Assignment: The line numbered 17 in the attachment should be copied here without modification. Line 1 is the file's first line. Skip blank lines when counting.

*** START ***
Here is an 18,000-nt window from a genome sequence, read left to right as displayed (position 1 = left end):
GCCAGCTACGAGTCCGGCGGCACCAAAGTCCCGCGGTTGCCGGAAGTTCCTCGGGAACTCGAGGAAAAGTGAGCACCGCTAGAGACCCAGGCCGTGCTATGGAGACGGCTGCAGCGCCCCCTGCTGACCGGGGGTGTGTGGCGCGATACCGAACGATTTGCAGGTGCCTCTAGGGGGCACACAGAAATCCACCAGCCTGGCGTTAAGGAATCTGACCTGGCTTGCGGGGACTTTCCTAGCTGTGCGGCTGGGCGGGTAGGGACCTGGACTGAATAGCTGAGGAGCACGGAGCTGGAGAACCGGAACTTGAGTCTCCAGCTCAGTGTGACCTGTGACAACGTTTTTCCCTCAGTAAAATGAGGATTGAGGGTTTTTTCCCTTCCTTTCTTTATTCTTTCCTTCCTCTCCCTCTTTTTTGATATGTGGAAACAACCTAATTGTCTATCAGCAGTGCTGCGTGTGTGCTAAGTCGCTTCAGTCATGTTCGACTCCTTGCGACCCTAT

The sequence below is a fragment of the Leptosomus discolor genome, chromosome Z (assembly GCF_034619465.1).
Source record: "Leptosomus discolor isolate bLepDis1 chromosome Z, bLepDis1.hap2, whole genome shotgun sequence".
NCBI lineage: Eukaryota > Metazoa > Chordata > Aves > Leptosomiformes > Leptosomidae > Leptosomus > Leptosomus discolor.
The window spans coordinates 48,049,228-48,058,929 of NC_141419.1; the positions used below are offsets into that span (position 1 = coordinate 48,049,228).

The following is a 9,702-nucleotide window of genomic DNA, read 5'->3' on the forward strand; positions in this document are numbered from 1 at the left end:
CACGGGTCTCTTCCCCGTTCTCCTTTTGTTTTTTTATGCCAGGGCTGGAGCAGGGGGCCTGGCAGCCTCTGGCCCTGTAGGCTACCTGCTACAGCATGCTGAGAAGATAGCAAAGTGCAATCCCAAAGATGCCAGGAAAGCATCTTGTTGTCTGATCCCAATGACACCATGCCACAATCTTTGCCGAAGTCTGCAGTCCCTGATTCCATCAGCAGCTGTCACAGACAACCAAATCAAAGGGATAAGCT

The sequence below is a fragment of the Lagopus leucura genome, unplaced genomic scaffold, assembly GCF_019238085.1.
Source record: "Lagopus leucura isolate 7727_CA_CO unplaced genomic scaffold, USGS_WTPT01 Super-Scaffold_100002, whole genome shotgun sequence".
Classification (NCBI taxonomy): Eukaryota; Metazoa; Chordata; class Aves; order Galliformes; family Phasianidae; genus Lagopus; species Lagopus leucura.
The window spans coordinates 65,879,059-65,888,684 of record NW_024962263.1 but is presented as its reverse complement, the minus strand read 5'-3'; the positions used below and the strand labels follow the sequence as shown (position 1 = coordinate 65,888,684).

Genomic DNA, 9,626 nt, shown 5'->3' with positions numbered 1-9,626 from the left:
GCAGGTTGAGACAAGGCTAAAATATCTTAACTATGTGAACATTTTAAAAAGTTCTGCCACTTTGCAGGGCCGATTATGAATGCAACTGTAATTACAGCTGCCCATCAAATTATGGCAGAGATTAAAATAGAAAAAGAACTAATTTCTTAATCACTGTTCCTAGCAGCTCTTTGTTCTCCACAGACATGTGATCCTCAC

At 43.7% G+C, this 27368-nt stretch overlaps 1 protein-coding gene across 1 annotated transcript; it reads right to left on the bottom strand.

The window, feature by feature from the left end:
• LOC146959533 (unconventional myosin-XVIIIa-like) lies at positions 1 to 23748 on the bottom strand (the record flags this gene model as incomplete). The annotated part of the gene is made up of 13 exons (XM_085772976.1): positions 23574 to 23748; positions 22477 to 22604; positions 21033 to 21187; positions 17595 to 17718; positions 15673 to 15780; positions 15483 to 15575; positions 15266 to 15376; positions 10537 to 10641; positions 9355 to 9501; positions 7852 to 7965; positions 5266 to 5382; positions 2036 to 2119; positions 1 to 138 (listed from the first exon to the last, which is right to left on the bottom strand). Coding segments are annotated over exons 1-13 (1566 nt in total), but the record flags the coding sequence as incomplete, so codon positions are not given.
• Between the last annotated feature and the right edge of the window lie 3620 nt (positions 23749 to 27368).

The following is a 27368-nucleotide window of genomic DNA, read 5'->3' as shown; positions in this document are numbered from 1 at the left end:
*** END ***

• LOC146959533 (unconventional myosin-XVIIIa-like) lies at positions 1 to 23748 on the bottom strand (the record flags this gene model as incomplete). The annotated part of the gene is made up of 13 exons (XM_085772976.1): positions 23574 to 23748; positions 22477 to 22604; positions 21033 to 21187; positions 17595 to 17718; positions 15673 to 15780; positions 15483 to 15575; positions 15266 to 15376; positions 10537 to 10641; positions 9355 to 9501; positions 7852 to 7965; positions 5266 to 5382; positions 2036 to 2119; positions 1 to 138 (listed from the first exon to the last, which is right to left on the bottom strand). Coding segments are annotated over exons 1-13 (1566 nt in total), but the record flags the coding sequence as incomplete, so codon positions are not given.